Modern Music Guild Hosts Experimental Music Workshop

Oberlin showed off its vibrant electronic music scene last Friday when New York-based interdisciplinary artist, composer-performer, and improviser eddy kwon performed on campus. kwon’s concert included two parts: a solo piece that explored music as ritual, incorporating elements of movement, spoken word, and violin improv, and an ensemble piece performed by a group of student musicians from a range of musical backgrounds. 

This event was organized by the Modern Music Guild, a student organization intent on bringing more boundary-pushing creatives like kwon to campus. The group is self-described as “focused on presenting concerts and workshops by experimental musicians,” and it brings together student musicians who want to explore the innovative fringes of music-making — of which Oberlin has many.

“Basically, it’s a group of people who are interested in experimental music and bringing musicians to Oberlin who wouldn’t normally be booked by other booking groups like the ’Sco,” Penina Biddle-Gottesman, third-year TIMARA major and MMG member, said. “We’re really looking for experimental musicians who focus on improv and extended techniques.” 

Fourth-year Jazz Composition major Ezra Rudel played the trumpet alongside kwon during last week’s concert, and although they weren’t previously familiar with her work, they were quickly captivated by her unique ability to integrate seemingly dissimilar types of music.

“eddy is experimental and free and improvised, but also very informed by folk traditions, which is my thing,” Rudel said. “She was amazing to work with.”

Rudel hasn’t been particularly involved with experimental music ensembles in the past, but after this experience, they hope to be in the future. For them, part of what makes participating in these ensembles exciting is that they get to play alongside musicians with all kinds of specialties and backgrounds.

“In this scene in particular, there’s a lot of variety,” they said. “In this ensemble, there were TIMARA majors, me and one other jazz major, a couple of classical music majors, and then there were people from the College folk, bluegrass, and old-time scene.”

So what is “experimental music” exactly? In short, it’s a genre concerned with exploring musical possibilities and approaching music-making in unconventional ways.

“I think experimental music is about pushing boundaries, and it’s not necessarily purely intuition-based,” Biddle-Gottesman said. “Some improv is really spur of the moment, but then there’s also a lot of people who are working with computer programming and creating multimedia work, and that can take years of planning and work. I think [experimental music] can come in many different forms, but it’s all motivated by the idea of wanting to create something that opens up your own perception of music and then opens up the perceptions of the people who hear it, too. At its core, it’s about opening up the limitations of music-making.”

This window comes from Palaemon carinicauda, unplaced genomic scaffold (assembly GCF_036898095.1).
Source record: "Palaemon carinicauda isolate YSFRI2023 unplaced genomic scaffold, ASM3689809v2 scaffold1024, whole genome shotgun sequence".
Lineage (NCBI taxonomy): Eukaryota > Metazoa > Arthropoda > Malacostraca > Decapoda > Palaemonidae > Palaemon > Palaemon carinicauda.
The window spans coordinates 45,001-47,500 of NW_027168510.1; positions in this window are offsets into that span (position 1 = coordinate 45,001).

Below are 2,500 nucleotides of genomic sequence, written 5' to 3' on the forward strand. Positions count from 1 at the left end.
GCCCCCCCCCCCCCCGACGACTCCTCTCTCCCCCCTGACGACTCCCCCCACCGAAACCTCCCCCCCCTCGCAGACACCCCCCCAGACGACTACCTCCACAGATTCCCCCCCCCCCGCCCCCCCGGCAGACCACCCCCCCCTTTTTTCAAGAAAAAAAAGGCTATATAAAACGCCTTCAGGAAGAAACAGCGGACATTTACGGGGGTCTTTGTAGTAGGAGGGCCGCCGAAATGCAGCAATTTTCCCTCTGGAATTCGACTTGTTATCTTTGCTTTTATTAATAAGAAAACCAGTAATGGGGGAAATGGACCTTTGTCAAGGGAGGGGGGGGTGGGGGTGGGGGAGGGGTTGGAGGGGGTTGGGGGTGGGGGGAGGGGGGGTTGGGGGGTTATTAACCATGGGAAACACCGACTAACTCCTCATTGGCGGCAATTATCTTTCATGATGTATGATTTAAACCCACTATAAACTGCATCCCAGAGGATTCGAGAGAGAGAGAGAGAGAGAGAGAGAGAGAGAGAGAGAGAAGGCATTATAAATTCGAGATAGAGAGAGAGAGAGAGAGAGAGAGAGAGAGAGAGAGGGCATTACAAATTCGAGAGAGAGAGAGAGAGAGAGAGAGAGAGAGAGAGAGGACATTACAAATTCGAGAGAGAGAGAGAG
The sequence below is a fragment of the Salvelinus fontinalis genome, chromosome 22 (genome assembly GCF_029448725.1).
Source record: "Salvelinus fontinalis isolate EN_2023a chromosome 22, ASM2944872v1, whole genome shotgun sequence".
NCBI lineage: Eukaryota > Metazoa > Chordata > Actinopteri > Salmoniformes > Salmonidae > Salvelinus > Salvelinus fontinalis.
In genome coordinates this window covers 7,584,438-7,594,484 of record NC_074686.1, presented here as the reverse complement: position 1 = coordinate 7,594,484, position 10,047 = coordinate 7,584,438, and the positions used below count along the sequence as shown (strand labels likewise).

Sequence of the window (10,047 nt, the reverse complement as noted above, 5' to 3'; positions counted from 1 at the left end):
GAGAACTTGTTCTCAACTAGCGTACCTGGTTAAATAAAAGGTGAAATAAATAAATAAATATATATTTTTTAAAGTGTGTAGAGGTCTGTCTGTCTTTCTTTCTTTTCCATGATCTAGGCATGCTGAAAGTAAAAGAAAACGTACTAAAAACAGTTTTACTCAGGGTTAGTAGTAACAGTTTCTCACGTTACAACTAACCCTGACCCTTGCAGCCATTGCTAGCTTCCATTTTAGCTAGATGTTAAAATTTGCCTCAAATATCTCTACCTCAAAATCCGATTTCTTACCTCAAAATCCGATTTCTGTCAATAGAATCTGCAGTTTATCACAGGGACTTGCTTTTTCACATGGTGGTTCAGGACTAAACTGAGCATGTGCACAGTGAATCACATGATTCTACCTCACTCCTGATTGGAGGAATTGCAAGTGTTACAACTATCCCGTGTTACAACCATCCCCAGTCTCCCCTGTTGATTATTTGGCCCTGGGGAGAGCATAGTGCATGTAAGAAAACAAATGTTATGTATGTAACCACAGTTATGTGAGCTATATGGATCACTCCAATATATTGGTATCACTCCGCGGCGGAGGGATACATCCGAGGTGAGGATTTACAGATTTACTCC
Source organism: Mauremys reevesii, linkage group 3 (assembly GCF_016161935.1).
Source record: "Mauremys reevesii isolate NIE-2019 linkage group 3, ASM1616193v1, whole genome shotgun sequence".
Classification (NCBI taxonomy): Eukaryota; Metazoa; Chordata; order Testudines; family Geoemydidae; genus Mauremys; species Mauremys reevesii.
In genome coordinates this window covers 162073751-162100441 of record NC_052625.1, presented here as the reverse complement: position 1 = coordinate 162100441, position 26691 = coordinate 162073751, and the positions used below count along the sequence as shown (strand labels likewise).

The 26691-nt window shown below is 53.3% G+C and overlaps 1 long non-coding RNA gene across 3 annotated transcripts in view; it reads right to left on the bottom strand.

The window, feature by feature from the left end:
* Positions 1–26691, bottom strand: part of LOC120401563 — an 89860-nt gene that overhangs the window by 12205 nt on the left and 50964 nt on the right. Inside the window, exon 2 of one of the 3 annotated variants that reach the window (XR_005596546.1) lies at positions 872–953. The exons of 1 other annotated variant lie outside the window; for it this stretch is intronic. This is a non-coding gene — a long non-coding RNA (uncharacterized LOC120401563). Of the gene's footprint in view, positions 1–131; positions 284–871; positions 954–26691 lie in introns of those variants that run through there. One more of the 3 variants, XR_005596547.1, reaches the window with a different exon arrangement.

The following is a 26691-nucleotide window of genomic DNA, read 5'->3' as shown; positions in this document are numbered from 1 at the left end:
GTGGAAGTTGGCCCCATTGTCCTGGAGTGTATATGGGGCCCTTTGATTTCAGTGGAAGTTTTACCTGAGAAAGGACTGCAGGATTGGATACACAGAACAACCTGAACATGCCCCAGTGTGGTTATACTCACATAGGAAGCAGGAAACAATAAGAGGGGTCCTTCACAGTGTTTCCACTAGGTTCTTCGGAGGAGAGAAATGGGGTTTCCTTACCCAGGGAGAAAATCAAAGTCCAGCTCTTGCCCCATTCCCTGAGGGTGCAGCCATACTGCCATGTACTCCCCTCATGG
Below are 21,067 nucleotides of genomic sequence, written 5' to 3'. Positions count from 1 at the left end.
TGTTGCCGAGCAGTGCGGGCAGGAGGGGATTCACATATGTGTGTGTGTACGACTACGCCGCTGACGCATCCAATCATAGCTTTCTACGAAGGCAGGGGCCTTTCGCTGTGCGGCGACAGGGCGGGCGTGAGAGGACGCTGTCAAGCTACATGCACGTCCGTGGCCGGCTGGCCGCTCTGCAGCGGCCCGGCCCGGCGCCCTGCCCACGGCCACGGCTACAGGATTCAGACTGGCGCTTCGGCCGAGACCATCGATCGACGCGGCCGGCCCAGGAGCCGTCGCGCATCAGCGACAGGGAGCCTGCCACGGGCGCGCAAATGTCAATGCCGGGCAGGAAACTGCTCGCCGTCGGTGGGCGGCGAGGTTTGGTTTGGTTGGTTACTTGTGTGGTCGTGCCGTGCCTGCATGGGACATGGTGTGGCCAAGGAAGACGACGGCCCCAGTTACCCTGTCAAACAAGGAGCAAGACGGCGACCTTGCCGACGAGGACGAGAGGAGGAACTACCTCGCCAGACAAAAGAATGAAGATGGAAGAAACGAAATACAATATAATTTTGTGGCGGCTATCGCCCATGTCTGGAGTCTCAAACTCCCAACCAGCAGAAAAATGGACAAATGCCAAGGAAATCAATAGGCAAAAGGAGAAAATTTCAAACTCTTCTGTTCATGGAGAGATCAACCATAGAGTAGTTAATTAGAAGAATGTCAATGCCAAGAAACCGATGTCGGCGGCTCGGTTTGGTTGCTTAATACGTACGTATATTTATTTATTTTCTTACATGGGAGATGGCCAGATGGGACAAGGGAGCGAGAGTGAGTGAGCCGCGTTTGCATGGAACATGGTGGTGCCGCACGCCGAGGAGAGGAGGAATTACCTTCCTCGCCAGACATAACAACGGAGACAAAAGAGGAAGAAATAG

Experimental music has been an integral part of Oberlin’s music scene for decades, in part thanks to the Technology in Music and Related Arts department. TIMARA is unique in its combination of traditional music skills and innovative, electroacoustic techniques, attracting students like Biddle-Gottesman, who has been interested in experimental music since eighth grade, to Oberlin.

“I studied cello really seriously growing up,” Biddle-Gottesman said. “I went to a classical music school, and there was an after-school program at the school called the John Adams Young Composer’s Program. It was led by Matthew Camille, who became one of my most important mentors throughout high school. He was really interested in bringing experimental music to kids, and it started opening my mind up because until then, I had only been exposed to classical and pop music and the folk music I was raised on. That was my palette at the time, so studying these experimental classical pieces really inspired me.”

Biddle-Gottesman’s discovery of experimental music didn’t diminish her appreciation for other genres. Instead, it broadened her understanding of what forms music can take, and over time, it has helped her to mend her once-strained relationship with music as an art form.

“For me, improvising and playing experimental music is like a way of healing,” she said. “I have a very warped relationship with my cello because I started playing it so young in a really strict context. I think that improvising with people like eddy is really a healing experience. I love classical music. I still practice it, I still like to sing, I study music history — it very much informs what I do. But I don’t think it should be taught in a way that holds it up as the ultimate ideal of what music can be. I think that any kind of limitation on what something ‘needs’ to sound like really stunts creativity. So experimental music is like the antidote to that.”

Biddle-Gottesman hopes kwon’s performance was just the start of making the experimental music scene more accessible on campus, especially as Oberlin emerges from the pandemic and the live music scene is revitalized.

“COVID really stunted the live music scene, but now I feel like it’s totally back,” she said. “I feel like there’s a renaissance beginning. I just hope that we can keep growing the experimental music scene and making it a less exclusive community, because everyone has something to contribute. I think people are afraid to because it’s improv, and that’s deeply terrifying. It’s maybe the scariest thing, but it’s also the least scary thing because you can’t mess up. So I think it’s a really good practice. Even if you’re never gonna do it professionally, I think it can help you navigate life without fear.”